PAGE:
“We always look for wines with good acidity that tends to flatten when at altitude, which makes for a more balanced wine when flying, such as crisp, citrusy varieties like Riesling and Sauvignon Blanc,” says an Emirates spokesperson. “We also serve wines with strong characteristics (eg full-bodied Malbec) as they often show better.”

The selection process is aided by technology, which enables the recreation of cabin conditions – pressure, lack of humidity – on the ground; a useful tool when, to take BA as an example, you’re dealing with the consumption of almost 10 million bottles of wine and champagne a year, involving everything from top-end Grand Cru Bordeaux to quarter-bottles of much more humble blends.

The wines also have to work with food, providing a good match with airlines’ inflight menus. Lufthansa crews are briefed on wine recommendations to pair with dishes on long-haul flights, backed up by the reasoning behind them, while Stuckey characterises the wine selection process as “like putting together a restaurant wine by-the-glass menu”.

Ismail adds: “We pair all the wines we choose for our premium cabins in close collaboration with our in-house chefs. The wines across the whole list need an element of versatility, and we look for this when making our selection.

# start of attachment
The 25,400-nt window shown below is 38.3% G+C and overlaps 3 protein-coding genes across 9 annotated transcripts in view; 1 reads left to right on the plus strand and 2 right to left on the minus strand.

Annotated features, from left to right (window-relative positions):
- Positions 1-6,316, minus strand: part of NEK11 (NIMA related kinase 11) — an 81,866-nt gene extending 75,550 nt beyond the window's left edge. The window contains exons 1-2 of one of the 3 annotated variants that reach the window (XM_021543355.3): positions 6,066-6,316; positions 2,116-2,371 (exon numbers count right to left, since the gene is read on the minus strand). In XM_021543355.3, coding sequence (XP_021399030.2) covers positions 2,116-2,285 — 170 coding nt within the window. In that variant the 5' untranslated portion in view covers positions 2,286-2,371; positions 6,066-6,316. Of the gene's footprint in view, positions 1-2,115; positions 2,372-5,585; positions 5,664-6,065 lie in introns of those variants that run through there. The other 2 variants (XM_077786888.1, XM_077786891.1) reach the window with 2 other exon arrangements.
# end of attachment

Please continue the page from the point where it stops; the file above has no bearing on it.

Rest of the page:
LONDON, UK:
British Airways will be serving English Sparkling wine in First from February 1, 2017
(Photo by: Nick Morrish/British Airways)

“Sometimes customers will fancy a red wine but wish for a vegetarian dish, so we ensure that versatility is there. Equally, there’s currently a lovely Chassagne-Montrachet served onboard which works with the beef fillet in First because it has beautiful, expressive oak and some tertiary notes from ageing.”

Versatility is vital, given the limited storage space onboard. For instance, Lufthansa lists four red wines, four white, one sweet, one champagne, plus fortified for First; three white, three red, one special recommendation, an LBV Port and a champagne for Business; and only one white, one red and one sparkling for Economy and Premium Economy.

One way of securing a supply of the right wine for onboard food and conditions is to create a bespoke label from scratch. At American, Stuckey and his team have worked with grape growers in southern Italy to bottle two custom-designed wines, Veloce Rosso and Veloce Bianco, with the right kind of “aromatic, bright and crisp” flavours.

Similarly, BA is surfing the wave of interest in English sparkling wine – the airline has served English fizz in First for five years now, with a big increase in consumption – by creating an exclusive Blanc de Noirs sparkler with Hattingley Valley and its winemaker, Emma Rice. “Working in partnership with wineries allows us to get the perfect pour, taking into account the taste profile, effects at altitude and food choices to pair the wine,” explains Ismail.

Most wines are sourced when ready to drink, but BA and Singapore Airlines, among others, buy top-end Bordeaux and Burgundy when young, cellaring them in the region of production so that they can be offered to First customers when at their peak years later. Lufthansa, for instance, is buying Bordeaux wines now which will only feature on the airline’s First Class list in 2028 – a ready illustration of the thought and planning that goes into sourcing the right wines for airline passengers the world over.

Written by Richard Woodard